As in To Kill a Mockingbird, distinctive layer cakes were whipped up by Southerners for significant life events and company. In many Southern homes, Lane cake became, in particular, a traditional Christmas treat as well as a favorite at Thanksgiving, Valentine’s, birthdays, anniversaries, bridal showers, church suppers, and other noteworthy occasions. Lane cake is truly a taste of the Deep South with more than enough sugar and shinny to lift anyone’s spirits.
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1 hour 15 minutes
The History of Lane Cake and a Traditional Recipe for this Classic Southern Boozy Layer Cake From Food Historian Gil Marks.
Cake Batter Ingredients
- 3 1/2 cups sifted cake flour or 3 cups all-purpose flour, sifted /12.25 ounces/350 grams
- 3 1/2 tsp double-acting baking powder
- 1/8 tsp salt
- 1/4 tsp grated nutmeg optional
- 2 cups granulated sugar /14 ounces/400 grams
- 1 cup unsalted butter, softened (65 to 67°F) - 2 sticks/8 ounces/455 grams
- 2 tsp vanilla extract or 1 teaspoon orange extract
- 1 cup milk /8 fluid ounces/8.5 ounces/240 grams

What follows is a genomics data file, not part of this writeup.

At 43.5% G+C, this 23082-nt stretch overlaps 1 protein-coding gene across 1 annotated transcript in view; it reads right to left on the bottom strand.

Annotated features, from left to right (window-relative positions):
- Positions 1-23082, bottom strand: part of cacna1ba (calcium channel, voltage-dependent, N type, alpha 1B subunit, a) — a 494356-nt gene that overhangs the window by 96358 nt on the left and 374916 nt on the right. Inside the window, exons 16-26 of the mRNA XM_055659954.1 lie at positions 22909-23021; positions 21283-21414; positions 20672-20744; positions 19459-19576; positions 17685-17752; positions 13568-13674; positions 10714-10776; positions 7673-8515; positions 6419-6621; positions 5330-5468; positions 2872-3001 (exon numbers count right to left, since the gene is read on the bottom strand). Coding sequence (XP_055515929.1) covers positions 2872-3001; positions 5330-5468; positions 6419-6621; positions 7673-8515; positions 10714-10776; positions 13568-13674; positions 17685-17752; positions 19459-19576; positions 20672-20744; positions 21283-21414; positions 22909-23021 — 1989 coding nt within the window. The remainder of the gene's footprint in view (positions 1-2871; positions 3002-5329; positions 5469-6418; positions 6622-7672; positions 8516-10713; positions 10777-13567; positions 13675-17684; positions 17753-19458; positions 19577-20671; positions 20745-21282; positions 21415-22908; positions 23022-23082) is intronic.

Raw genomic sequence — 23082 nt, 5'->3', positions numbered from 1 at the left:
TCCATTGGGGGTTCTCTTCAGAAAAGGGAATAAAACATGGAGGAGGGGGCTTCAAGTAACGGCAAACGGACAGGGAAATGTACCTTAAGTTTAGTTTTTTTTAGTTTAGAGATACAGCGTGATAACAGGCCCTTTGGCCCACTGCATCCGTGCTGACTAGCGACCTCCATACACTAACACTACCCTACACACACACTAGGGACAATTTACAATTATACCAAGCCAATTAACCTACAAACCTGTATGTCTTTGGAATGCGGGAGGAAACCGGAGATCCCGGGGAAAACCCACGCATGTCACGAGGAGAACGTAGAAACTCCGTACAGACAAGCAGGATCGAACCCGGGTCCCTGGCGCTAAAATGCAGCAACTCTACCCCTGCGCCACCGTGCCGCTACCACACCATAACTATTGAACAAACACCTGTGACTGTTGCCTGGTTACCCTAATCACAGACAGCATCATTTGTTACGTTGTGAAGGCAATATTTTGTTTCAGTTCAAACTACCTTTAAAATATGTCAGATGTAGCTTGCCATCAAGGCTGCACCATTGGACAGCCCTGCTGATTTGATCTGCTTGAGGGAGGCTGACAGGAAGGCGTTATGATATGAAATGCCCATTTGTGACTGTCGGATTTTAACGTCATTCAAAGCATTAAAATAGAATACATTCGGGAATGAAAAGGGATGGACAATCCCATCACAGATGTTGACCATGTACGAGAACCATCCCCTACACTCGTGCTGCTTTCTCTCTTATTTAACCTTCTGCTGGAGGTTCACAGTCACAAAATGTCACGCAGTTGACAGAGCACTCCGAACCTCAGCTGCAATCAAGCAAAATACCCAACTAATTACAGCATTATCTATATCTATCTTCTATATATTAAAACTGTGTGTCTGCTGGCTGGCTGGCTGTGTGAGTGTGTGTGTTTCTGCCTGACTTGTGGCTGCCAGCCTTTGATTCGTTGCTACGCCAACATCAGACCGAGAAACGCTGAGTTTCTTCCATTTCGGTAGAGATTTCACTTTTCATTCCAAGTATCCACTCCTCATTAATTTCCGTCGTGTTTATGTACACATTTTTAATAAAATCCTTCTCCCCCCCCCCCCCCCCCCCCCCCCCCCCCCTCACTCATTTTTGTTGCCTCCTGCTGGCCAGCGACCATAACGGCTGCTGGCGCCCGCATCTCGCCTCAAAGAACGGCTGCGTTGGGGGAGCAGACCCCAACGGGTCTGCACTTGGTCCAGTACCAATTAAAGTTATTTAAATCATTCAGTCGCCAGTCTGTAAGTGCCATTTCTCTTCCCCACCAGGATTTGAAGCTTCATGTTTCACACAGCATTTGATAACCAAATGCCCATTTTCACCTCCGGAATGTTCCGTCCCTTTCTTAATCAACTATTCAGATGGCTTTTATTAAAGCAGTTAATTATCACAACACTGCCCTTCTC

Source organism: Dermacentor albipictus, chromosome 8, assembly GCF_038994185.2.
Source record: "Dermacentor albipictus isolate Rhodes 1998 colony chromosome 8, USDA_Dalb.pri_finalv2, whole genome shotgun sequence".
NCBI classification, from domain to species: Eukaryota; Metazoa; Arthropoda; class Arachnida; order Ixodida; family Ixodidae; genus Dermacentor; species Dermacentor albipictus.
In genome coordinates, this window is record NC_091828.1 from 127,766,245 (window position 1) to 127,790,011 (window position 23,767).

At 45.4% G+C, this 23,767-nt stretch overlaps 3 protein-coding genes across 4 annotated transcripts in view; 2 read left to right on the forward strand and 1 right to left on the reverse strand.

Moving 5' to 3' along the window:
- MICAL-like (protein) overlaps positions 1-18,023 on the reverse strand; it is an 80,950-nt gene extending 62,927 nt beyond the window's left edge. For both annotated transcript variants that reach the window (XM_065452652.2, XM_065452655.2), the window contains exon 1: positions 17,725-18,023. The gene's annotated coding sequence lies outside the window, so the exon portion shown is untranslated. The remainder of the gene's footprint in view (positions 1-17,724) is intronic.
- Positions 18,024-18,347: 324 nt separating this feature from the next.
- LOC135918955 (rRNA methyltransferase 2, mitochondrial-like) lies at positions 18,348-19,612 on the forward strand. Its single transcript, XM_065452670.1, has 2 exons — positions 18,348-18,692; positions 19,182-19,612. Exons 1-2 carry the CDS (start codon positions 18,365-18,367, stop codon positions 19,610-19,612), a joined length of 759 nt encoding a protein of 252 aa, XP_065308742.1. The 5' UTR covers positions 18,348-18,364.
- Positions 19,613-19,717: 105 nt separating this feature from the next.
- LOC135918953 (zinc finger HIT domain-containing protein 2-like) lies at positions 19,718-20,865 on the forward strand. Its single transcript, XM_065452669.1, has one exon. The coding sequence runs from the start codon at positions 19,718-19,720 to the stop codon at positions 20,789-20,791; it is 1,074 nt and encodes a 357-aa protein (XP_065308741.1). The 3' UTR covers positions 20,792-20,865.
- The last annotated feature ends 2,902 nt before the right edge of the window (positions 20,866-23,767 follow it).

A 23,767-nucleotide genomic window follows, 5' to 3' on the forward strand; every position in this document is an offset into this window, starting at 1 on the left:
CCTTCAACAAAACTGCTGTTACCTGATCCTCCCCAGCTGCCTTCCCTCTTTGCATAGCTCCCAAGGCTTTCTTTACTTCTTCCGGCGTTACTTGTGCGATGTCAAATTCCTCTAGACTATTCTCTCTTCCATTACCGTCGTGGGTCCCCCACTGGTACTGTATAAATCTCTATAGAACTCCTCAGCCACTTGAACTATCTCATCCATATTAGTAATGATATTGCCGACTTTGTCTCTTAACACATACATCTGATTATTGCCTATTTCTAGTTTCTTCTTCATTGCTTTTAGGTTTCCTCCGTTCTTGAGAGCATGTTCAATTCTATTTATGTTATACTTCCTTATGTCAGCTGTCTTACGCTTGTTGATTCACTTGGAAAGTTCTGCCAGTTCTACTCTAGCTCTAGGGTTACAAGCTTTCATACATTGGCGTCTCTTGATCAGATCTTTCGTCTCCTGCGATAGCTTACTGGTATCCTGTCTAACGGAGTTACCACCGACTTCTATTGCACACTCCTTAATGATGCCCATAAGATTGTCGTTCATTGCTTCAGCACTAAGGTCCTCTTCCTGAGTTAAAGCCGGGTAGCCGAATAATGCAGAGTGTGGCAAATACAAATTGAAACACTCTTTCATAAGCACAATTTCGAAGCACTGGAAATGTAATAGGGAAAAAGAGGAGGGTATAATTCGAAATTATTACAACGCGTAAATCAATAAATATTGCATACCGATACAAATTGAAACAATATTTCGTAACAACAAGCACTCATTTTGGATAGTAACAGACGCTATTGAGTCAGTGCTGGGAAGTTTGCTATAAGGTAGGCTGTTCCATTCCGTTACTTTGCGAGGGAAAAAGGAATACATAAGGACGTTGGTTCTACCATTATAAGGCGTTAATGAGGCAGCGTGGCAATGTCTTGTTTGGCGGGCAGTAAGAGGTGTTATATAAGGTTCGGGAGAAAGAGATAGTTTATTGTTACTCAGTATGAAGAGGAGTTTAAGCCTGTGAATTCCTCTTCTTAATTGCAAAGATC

- 8 large egg whites 1 cup/8.5 ounces/240 grams
- 8 large egg yolks /9 tablespoons + 1 teaspoon/5.25 ounces/150 grams
- 1 1/4 cups granulated sugar /8.75 ounces/250 grams
- 1/2 cup unsalted butter, softened (65 to 67°F) /1 stick /4 ounces/115 grams
- 1/4 tsp salt
- 1/2 cup bourbon or brandy /4 ounces/115 grams
- 1 tsp vanilla extract
- 1 cup finely chopped raisins /5 ounces/145 grams
- 1 cup finely chopped pecans /4 ounces/115 grams
- 1 cup grated coconut, preferably fresh /3 ounces/90 grams (optional)
- 1/2 cup finely chopped candied, dried tart, or maraschino cherries or pineapple /4 ounces/115 grams (optional)
Boiled Frosting Ingredients
- 1 cup granulated sugar /7 ounces/200 grams
- 1/3 cup water /2.75 ounces/80 grams
- 2 large egg whites /¼ cup/2.125 ounces/60 grams
- Pinch salt, or ¼ teaspoon cream of tartar
- 1 tsp vanilla extract